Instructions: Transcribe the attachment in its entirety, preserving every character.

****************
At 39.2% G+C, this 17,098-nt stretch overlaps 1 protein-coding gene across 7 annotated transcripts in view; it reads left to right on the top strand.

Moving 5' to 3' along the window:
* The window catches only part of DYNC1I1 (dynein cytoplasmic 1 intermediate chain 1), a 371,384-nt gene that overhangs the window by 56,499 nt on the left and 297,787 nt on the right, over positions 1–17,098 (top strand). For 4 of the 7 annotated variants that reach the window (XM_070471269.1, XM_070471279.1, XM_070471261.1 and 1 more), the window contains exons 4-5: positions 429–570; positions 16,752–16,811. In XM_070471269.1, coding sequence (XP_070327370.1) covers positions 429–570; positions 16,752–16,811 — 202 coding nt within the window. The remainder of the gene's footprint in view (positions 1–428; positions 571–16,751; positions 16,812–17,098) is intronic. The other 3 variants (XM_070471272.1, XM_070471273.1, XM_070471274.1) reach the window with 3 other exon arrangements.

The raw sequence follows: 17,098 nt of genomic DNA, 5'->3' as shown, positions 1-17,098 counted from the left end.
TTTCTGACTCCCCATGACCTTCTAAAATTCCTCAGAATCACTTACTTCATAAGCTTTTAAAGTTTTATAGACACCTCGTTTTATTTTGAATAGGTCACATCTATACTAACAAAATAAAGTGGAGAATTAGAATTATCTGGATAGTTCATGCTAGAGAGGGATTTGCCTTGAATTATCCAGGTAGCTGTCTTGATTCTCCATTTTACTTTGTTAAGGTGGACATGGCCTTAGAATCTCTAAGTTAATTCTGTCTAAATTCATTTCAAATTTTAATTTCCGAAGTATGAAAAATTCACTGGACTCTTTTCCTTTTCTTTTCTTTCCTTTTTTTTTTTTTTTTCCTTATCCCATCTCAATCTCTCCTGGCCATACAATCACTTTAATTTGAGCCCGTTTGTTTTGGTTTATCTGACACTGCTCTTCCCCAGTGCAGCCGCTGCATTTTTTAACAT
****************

At 39.2% G+C, this 17,098-nt stretch overlaps 1 protein-coding gene across 7 annotated transcripts in view; it reads left to right on the top strand.

Moving 5' to 3' along the window:
* The window catches only part of DYNC1I1 (dynein cytoplasmic 1 intermediate chain 1), a 371,384-nt gene that overhangs the window by 56,499 nt on the left and 297,787 nt on the right, over positions 1–17,098 (top strand). For 4 of the 7 annotated variants that reach the window (XM_070471269.1, XM_070471279.1, XM_070471261.1 and 1 more), the window contains exons 4-5: positions 429–570; positions 16,752–16,811. In XM_070471269.1, coding sequence (XP_070327370.1) covers positions 429–570; positions 16,752–16,811 — 202 coding nt within the window. The remainder of the gene's footprint in view (positions 1–428; positions 571–16,751; positions 16,812–17,098) is intronic. The other 3 variants (XM_070471272.1, XM_070471273.1, XM_070471274.1) reach the window with 3 other exon arrangements.

The raw sequence follows: 17,098 nt of genomic DNA, 5'->3' as shown, positions 1-17,098 counted from the left end.
TTTCTGACTCCCCATGACCTTCTAAAATTCCTCAGAATCACTTACTTCATAAGCTTTTAAAGTTTTATAGACACCTCGTTTTATTTTGAATAGGTCACATCTATACTAACAAAATAAAGTGGAGAATTAGAATTATCTGGATAGTTCATGCTAGAGAGGGATTTGCCTTGAATTATCCAGGTAGCTGTCTTGATTCTCCATTTTACTTTGTTAAGGTGGACATGGCCTTAGAATCTCTAAGTTAATTCTGTCTAAATTCATTTCAAATTTTAATTTCCGAAGTATGAAAAATTCACTGGACTCTTTTCCTTTTCTTTTCTTTCCTTTTTTTTTTTTTTTTCCTTATCCCATCTCAATCTCTCCTGGCCATACAATCACTTTAATTTGAGCCCGTTTGTTTTGGTTTATCTGACACTGCTCTTCCCCAGTGCAGCCGCTGCATTTTTTAACAT